These farmers in Mali are backing the move to climate-resilient and high-yielding crop varieties
As climate change affects crop productivity and impacts food security, agriculture looks towards climate-resilient and high-yielding crop varieties.
armers in Mali, who volunteered to grow climate-resilient and locally adapted varieties of sorghum, pearl millet, groundnut and cowpea crops under the UE-APSAN-Mali project, demonstrated the superior features of their crops during a field visit by other farmers, seed producers and local officials. Small groups of selected highly motivated farmers identified through project implementing partners had carried out testing trials and demonstrations on their pilot plots.
In front of her sorghum demonstration plot, Mrs Baro Coulibaly from the Local Union of Cereals Producers (ULPC) is happy to explain the qualities of Soubatimi, a sorghum variety, saying, “Soubatimi is very productive; good for both human consumption and animal feeding.”
“The varieties demonstrated here are better compared to our local varieties,” says Mr Amadou Diallo, a cowpea producer. Another woman farmer, Ms Awa Konaté from Diarani village in the Commune of Wakoro, Dioila, tested three varieties of groundnut, of which two have performed well. “These two new varieties are promising a good harvest. I encourage everyone, especially women, to try these new varieties during the next cropping season.”
In the demonstration trials of improved pearl millet varieties, Dr Daouda Sanogo, Millet Breeder at the Institut d’Economie Rurale- IER Mali, invited producers to carefully look at performance of different varieties and to position themselves in front of their preferred one. Standing with him, Mr Lassina Traore, Mayor of Dioila, a special guest of the event, explained his preference for Maiwa, a new variety in the agenda of this year 2020 farmer’s field visit. “This is a variety that exhibits plant vigor, stay-green leaf, and bold grain compared to many others,” he said. Beside him, another producer explained his choice for Maiwa because of its resilience to drought. “Maiwa stays green despite drought, which is a major challenge. I would like a variety like this to be made available on a large scale. This field visit is useful, and a very effective way to educate more farmers about the benefits of improved varieties.”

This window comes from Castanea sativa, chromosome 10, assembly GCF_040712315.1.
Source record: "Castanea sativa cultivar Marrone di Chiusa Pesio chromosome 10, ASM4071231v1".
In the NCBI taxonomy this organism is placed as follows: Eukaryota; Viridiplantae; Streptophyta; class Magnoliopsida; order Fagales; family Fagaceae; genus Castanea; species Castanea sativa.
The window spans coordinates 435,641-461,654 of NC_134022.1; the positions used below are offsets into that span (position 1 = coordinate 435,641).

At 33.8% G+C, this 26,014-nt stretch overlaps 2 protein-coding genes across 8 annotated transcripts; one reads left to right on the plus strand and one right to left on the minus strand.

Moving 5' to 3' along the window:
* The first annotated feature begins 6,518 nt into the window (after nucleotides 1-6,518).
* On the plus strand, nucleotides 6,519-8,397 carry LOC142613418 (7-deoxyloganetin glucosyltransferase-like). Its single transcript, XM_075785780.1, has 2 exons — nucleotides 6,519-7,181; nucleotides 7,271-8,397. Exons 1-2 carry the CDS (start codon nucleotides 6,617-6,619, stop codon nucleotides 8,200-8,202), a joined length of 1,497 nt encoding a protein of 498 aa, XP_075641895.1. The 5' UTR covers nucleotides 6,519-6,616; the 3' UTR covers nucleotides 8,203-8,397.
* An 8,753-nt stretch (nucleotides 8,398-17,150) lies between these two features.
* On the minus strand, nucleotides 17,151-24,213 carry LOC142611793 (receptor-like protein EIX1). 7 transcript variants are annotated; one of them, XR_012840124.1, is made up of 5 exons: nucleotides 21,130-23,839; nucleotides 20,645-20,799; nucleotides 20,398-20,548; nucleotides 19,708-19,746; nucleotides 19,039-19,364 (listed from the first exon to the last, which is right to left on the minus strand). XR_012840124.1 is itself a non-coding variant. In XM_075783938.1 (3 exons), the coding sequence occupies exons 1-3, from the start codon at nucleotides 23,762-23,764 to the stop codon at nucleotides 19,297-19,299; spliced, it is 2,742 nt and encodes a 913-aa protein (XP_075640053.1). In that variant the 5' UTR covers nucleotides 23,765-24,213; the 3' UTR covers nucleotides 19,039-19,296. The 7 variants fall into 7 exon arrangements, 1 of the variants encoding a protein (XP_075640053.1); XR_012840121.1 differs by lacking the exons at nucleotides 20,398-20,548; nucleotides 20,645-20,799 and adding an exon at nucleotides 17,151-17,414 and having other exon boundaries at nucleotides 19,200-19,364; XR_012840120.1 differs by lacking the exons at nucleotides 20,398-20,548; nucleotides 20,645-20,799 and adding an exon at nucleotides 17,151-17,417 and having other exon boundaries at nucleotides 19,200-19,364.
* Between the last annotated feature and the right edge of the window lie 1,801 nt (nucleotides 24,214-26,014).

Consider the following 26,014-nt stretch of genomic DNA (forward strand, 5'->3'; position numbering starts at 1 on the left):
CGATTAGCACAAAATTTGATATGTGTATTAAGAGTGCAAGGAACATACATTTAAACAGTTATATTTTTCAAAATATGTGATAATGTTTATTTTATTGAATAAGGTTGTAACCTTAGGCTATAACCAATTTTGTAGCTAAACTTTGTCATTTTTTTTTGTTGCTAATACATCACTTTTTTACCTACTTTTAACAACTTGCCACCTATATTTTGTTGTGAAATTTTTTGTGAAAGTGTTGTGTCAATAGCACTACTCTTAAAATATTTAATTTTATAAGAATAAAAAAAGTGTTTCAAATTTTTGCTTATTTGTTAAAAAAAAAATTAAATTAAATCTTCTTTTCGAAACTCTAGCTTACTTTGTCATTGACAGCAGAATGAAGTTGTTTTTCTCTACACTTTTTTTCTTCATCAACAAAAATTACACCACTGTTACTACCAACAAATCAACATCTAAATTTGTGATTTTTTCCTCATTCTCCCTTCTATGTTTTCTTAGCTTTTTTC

In M’Pessoba too, the farmer field visit was attended by local authorities led by the Mayor Mr Kalifa Coulibaly. Mr Dramane Sibiry Coulibaly, a sorghum farmer, described how he was involved in the experience of testing new varieties of the project. There were many varieties to which members of his Jigiseme Cooperative were exposed this year, but Tiandougoucoura got his preference. “This year I volunteered to test three varieties – Tiandougoucoura, Samboni, and Soubatimi – along with a local control. I noticed that the new varieties have good germination, they are very early-maturing, their plants are vigorous and their leaves stay green up to maturity. Among them all, Soubatimi is the earliest maturing; it shows good grains compared to the control. Also, its stems are liked by animals. During the next cropping season, I would like to enlarge my production plot, especially with Tiandougoucoura and Soubatimi, which are good for livestock feeding,” Mr Coulibaly said.
Climate-smart crop varieties are producing higher and more reliable yields for farmers in Mali. Photo © Curt Carnemark /World Bank on Flickr.